Wil Strijbos is a well-known name in the puzzle world, with his metal puzzles being beautifully made, and highly sought after. Not only does he design and sell his own puzzles, but he seems to be able to find rare puzzles which other people, myself included, seem near impossible to find. I have no idea how he comes across some of the items, but all you need to do is to ask. When Wil announced his latest sequential discovery puzzle “The Angel Box” with a fairly long story about its creation, it sounded pretty interesting, and given enough time, one found its way to me.
If you’ve ordered a puzzle from Wil in the past, you’ll know immediately when it arrives, as the package is always completely covered in a layer of brown packing tape. After that, there’s various quantities of bubble wrap and newspaper to keep the puzzle safe. The Angel Box takes the packing one step further, and you’ll find the puzzle itself wrapped in the very attractive birthday gift style box, complete with bow and gift tag.
As you’ve probably realised already, this is a big puzzle. At 6.25″ x 4.33″ x 2.75″ and weighing in at a whopping 1.9Kg it’s fair to call this heavy metal. Made from some pretty serious aluminium, while the puzzle isn’t a solid block, it is solid. I certainly recommend puzzling with this one at the table. Not just due to the potential damage you could do from dropping the puzzle, but also due to the tools that you’ll start accumulating as you work through the puzzle. The small peep-hole in the side gives a hint of the goal, to remove the Angel from the box.
Your first challenge is the padlock on the front of the box, and as you’d expect from a puzzle, the small metal tag held in the shackle doesn’t contain the code you need to open the lock. That would be far too simple, and if you’ve read any of my other reviews of Wil’s puzzles, you’ll know that opening a puzzle for the first time tends not to be simple! At least the plate gives you the clue that the code is 4 digits which should make life a little easier for you.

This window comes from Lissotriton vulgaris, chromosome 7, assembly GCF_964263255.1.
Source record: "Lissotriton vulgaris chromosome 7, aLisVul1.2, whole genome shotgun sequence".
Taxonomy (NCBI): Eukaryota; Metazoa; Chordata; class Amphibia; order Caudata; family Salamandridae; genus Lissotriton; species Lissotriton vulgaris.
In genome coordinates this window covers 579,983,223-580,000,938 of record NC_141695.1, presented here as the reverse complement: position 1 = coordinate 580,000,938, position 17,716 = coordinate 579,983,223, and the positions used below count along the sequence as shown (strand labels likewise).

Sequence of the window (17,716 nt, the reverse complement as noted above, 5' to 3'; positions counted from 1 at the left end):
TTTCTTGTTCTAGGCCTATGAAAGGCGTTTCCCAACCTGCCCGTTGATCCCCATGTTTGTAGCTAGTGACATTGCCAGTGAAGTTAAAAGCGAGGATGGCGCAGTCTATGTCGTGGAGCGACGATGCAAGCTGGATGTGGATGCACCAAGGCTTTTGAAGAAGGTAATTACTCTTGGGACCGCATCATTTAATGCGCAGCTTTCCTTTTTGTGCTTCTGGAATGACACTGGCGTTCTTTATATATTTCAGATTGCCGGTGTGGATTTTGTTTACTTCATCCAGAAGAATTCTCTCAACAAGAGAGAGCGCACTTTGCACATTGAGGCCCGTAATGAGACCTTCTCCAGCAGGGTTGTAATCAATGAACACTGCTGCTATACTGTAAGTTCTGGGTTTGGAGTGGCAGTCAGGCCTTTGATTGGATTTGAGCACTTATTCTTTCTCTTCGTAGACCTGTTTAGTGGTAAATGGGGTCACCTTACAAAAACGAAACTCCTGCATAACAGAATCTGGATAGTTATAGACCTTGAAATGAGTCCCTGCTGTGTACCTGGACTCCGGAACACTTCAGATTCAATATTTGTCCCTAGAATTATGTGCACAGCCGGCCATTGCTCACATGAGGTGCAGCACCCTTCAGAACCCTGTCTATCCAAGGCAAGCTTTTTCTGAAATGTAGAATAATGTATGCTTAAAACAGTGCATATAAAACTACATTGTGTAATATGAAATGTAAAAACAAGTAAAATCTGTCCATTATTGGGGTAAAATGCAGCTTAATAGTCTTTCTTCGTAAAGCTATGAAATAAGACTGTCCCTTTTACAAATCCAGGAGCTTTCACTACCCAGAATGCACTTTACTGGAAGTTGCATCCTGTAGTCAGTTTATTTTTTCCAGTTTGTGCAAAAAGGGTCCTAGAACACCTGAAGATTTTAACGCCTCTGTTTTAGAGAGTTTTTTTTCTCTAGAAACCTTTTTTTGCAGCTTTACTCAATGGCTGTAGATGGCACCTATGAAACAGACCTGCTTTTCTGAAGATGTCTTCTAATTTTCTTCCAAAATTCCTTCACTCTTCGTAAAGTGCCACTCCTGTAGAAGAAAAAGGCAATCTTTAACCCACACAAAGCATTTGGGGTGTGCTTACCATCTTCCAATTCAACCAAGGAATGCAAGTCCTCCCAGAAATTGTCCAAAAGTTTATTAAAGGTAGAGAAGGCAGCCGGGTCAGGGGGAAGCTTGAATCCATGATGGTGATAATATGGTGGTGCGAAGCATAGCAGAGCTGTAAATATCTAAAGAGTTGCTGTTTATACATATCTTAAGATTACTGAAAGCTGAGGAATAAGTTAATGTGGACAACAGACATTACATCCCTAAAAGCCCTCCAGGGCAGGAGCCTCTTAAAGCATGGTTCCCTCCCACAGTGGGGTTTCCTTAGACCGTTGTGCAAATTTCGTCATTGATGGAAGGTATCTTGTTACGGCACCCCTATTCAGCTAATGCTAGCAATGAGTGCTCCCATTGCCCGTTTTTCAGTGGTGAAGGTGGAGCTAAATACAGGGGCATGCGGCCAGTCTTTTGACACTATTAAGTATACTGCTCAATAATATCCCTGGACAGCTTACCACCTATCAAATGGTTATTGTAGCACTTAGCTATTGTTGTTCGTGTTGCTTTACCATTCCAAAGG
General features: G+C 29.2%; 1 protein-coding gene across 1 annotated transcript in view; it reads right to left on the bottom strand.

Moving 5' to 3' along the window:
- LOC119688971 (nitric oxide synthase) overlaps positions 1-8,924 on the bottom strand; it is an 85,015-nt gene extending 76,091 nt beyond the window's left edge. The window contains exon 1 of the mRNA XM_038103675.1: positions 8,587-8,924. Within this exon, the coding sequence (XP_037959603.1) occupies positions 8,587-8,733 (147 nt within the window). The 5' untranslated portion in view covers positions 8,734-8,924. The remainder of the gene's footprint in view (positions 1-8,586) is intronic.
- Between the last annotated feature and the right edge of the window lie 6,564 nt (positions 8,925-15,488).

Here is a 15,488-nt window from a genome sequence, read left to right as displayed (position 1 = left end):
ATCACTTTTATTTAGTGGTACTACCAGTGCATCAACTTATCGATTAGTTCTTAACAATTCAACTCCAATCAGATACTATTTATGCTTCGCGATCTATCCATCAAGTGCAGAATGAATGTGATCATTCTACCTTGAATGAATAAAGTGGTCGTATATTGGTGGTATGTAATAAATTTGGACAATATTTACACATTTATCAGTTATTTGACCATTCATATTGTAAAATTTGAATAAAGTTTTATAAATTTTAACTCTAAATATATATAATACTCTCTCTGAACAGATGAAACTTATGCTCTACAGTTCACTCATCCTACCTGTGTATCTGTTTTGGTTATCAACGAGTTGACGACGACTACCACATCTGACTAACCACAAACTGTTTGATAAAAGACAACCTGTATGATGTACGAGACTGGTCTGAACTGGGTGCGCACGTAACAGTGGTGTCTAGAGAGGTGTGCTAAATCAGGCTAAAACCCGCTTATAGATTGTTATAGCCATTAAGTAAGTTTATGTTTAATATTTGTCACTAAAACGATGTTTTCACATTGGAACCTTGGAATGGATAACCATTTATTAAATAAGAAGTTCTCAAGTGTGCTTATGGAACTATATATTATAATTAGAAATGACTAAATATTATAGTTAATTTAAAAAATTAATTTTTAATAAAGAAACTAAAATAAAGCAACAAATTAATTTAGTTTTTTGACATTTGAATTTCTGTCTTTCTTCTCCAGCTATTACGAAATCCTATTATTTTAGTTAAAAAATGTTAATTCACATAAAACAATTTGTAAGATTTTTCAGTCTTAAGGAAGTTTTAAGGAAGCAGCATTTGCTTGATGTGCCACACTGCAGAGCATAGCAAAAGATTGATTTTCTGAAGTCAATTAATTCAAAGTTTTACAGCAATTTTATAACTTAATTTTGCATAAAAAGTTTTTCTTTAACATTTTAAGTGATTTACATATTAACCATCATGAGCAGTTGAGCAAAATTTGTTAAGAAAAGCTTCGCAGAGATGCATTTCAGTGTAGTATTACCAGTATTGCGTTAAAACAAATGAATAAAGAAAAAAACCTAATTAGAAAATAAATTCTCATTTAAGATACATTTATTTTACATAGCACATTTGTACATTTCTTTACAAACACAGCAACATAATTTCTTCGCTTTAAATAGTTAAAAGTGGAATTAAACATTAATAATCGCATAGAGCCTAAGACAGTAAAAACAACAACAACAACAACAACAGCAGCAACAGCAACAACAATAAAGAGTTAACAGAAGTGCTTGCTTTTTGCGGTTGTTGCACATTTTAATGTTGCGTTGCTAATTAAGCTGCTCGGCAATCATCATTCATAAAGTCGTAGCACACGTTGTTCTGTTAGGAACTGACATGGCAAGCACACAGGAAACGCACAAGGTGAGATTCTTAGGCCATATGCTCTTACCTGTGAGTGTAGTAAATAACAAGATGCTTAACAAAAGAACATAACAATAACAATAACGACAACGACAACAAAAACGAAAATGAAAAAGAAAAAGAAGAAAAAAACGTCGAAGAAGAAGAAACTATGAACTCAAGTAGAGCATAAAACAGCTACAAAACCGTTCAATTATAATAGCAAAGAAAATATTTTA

Before too long, you should have the padlock removed, and be able to make some progress, although it may not seem helpful at first. At this stage, there’s not a lot of options to progress, and as with any good sequential discovery puzzle, you’ll quickly find a few tools, which in theory should be useful. Finding out what to do with the tools you’ve found is all part of the fun, and take heed from Wil’s own guidelines, that the padlock is not needed to solve the puzzle. Don’t be tempted to use parts of it in the solution. He gets very upset if you use the padlock as a tool!
Looking around the puzzle, you’ll find a number of small holes scattered about, and figuring out how to use the tools you have, and the correct sequence to use what you’ll find as you explore is the key to progress. There’s a great sense of achievement as you discover how the mechanism interacts, and finally make the next step toward progress in solving the puzzle. That’s lock #2 down.
That done, another tool will almost magically appear, and allow some fairly obvious progress toward opening the box. Lock #3 passed. Then things get interesting, and this is where I lost one of my tools. There’s a little flaw in the design of the puzzle, which allows you to lose the tool you need, and potentially prevent part of the mechanism from working correctly. To my mind, it would be a fairly simple issue to fix, but for now, a little care is needed not to lose a key tool. With this part of the puzzle carefully navigated, you’ll have lock #4 solved, and the goal should be in sight.
The Angel in the centre of the box is within grasp, but there’s a final lock, a cage, keeping her locked away. It shouldn’t take you long to get past this final lock and release the Angel. Lock #5 solved.
With the Angel free, you’re not quite done. Freeing her heart is the last piece of the puzzle. A small note located with her will leave you with a final set of instructions… but I’ll leave it for you to decide whether to call the number or not. Perhaps Google it first!
Overall The Angel Box is a nice puzzle. Far simpler than I had thought it was going to be, and it took me far less time to solve than I had perhaps hoped for a puzzle at this price. Start to finish I had the puzzle open in 10 minutes so it’s certainly not a puzzle which will have you stuck for weeks. That said, my solve time may not be representative of the mileage others have had. Now my challenge is whether to display her inside her birthday box, or as the attractive aluminium puzzle that she is outside the box.